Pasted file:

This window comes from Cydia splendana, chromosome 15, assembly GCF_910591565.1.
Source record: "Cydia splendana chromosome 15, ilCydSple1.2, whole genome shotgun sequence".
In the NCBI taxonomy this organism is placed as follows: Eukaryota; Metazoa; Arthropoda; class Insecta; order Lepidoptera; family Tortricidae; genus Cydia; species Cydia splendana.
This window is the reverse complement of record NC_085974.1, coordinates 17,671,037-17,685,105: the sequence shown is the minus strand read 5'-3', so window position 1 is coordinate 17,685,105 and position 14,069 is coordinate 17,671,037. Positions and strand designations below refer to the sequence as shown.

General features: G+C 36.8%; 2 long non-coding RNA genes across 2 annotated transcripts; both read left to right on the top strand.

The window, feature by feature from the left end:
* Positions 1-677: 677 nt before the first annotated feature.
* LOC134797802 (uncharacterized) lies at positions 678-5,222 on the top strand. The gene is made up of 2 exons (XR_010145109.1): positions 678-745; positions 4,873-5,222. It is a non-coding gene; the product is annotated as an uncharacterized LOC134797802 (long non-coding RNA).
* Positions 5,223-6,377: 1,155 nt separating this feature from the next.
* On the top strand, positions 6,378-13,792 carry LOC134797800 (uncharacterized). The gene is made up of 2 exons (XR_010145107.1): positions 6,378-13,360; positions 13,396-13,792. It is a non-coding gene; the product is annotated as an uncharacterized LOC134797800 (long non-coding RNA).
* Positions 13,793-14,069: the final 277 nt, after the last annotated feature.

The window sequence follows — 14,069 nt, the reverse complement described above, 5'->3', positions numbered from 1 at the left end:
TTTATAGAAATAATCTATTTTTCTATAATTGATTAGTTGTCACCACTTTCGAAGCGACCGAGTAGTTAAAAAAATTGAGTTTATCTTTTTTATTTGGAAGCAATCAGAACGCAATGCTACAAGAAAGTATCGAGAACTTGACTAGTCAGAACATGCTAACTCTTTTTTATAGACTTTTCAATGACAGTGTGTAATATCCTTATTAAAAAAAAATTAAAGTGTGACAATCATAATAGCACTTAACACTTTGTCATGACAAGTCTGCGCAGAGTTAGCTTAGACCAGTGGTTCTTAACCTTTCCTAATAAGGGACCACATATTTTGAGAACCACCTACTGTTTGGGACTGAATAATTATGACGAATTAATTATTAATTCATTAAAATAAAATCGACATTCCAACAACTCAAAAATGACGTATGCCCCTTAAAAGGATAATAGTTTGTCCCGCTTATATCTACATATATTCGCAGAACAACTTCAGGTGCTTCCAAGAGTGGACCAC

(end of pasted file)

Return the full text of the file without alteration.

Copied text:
This window comes from Cydia splendana, chromosome 15, assembly GCF_910591565.1.
Source record: "Cydia splendana chromosome 15, ilCydSple1.2, whole genome shotgun sequence".
In the NCBI taxonomy this organism is placed as follows: Eukaryota; Metazoa; Arthropoda; class Insecta; order Lepidoptera; family Tortricidae; genus Cydia; species Cydia splendana.
This window is the reverse complement of record NC_085974.1, coordinates 17,671,037-17,685,105: the sequence shown is the minus strand read 5'-3', so window position 1 is coordinate 17,685,105 and position 14,069 is coordinate 17,671,037. Positions and strand designations below refer to the sequence as shown.

General features: G+C 36.8%; 2 long non-coding RNA genes across 2 annotated transcripts; both read left to right on the top strand.

The window, feature by feature from the left end:
* Positions 1-677: 677 nt before the first annotated feature.
* LOC134797802 (uncharacterized) lies at positions 678-5,222 on the top strand. The gene is made up of 2 exons (XR_010145109.1): positions 678-745; positions 4,873-5,222. It is a non-coding gene; the product is annotated as an uncharacterized LOC134797802 (long non-coding RNA).
* Positions 5,223-6,377: 1,155 nt separating this feature from the next.
* On the top strand, positions 6,378-13,792 carry LOC134797800 (uncharacterized). The gene is made up of 2 exons (XR_010145107.1): positions 6,378-13,360; positions 13,396-13,792. It is a non-coding gene; the product is annotated as an uncharacterized LOC134797800 (long non-coding RNA).
* Positions 13,793-14,069: the final 277 nt, after the last annotated feature.

The window sequence follows — 14,069 nt, the reverse complement described above, 5'->3', positions numbered from 1 at the left end:
TTTATAGAAATAATCTATTTTTCTATAATTGATTAGTTGTCACCACTTTCGAAGCGACCGAGTAGTTAAAAAAATTGAGTTTATCTTTTTTATTTGGAAGCAATCAGAACGCAATGCTACAAGAAAGTATCGAGAACTTGACTAGTCAGAACATGCTAACTCTTTTTTATAGACTTTTCAATGACAGTGTGTAATATCCTTATTAAAAAAAAATTAAAGTGTGACAATCATAATAGCACTTAACACTTTGTCATGACAAGTCTGCGCAGAGTTAGCTTAGACCAGTGGTTCTTAACCTTTCCTAATAAGGGACCACATATTTTGAGAACCACCTACTGTTTGGGACTGAATAATTATGACGAATTAATTATTAATTCATTAAAATAAAATCGACATTCCAACAACTCAAAAATGACGTATGCCCCTTAAAAGGATAATAGTTTGTCCCGCTTATATCTACATATATTCGCAGAACAACTTCAGGTGCTTCCAAGAGTGGACCAC